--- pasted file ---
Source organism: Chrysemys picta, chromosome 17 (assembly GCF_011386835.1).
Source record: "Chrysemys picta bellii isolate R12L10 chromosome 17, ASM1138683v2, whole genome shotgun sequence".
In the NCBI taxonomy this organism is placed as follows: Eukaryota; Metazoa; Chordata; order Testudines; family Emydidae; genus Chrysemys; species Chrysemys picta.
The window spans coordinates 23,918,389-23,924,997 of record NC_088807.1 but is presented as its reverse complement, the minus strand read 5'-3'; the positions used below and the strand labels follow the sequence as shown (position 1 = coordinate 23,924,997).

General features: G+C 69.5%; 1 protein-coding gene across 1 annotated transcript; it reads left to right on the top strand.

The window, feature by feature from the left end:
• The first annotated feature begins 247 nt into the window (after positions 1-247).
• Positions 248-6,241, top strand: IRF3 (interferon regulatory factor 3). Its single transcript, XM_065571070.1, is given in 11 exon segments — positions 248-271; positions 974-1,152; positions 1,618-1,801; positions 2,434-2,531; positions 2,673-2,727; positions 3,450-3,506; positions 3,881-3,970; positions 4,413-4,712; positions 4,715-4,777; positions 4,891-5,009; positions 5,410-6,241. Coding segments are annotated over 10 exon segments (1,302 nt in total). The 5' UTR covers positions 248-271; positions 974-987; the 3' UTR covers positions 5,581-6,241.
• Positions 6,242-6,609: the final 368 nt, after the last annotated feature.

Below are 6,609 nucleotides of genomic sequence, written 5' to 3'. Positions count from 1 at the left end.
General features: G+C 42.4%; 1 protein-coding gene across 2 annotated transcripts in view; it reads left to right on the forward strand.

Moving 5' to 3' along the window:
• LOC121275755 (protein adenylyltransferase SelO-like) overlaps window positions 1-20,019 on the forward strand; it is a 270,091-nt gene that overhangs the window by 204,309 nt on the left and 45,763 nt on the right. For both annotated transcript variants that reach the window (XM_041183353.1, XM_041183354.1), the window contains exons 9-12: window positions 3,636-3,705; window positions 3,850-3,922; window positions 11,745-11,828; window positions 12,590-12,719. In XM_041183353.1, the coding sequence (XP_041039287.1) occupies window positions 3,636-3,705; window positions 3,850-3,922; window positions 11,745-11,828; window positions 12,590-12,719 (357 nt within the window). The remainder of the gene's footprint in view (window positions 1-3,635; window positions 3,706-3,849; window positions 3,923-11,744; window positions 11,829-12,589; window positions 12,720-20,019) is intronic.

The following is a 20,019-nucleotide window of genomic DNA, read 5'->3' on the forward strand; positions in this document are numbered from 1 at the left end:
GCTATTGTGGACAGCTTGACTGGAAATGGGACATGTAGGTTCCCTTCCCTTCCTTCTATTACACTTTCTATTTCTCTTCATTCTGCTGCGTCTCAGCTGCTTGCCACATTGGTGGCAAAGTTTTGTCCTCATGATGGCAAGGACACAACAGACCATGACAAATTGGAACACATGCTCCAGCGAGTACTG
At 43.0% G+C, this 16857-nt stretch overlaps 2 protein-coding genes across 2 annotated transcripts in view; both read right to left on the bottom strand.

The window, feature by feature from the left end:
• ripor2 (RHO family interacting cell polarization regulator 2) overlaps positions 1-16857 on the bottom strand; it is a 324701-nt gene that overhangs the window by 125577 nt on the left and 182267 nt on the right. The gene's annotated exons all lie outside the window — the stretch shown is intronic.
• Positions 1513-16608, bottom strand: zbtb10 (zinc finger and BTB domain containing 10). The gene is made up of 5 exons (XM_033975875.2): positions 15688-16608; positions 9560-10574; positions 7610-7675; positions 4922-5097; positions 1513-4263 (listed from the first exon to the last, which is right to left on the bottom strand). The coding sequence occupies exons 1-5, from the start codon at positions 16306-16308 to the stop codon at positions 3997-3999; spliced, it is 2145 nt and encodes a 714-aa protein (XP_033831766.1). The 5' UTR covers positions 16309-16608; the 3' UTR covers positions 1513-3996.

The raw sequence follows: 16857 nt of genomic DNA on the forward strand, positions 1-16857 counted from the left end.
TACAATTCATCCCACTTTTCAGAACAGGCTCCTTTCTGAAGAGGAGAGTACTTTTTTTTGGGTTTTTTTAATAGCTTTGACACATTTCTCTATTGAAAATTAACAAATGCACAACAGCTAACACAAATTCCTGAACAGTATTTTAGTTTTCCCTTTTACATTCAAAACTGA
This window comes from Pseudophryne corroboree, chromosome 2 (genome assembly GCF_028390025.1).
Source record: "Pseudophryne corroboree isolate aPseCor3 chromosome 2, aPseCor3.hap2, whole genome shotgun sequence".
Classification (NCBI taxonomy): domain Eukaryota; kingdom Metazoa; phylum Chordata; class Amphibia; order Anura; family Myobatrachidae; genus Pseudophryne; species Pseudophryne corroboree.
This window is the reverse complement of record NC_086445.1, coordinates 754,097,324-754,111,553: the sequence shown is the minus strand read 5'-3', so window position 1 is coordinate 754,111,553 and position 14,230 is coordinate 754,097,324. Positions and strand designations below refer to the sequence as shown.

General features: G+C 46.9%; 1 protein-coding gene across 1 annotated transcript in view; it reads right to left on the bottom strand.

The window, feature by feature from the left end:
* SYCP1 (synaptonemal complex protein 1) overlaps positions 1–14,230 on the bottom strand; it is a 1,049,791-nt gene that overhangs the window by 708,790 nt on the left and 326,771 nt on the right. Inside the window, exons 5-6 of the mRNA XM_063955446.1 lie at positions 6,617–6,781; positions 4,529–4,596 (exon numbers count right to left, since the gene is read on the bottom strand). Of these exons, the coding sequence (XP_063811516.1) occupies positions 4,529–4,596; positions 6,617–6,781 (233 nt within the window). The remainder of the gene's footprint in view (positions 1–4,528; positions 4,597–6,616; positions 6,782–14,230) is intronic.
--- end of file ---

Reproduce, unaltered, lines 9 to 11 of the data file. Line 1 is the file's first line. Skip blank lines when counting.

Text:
• Positions 6,242-6,609: the final 368 nt, after the last annotated feature.

Below are 6,609 nucleotides of genomic sequence, written 5' to 3'. Positions count from 1 at the left end.
General features: G+C 42.4%; 1 protein-coding gene across 2 annotated transcripts in view; it reads left to right on the forward strand.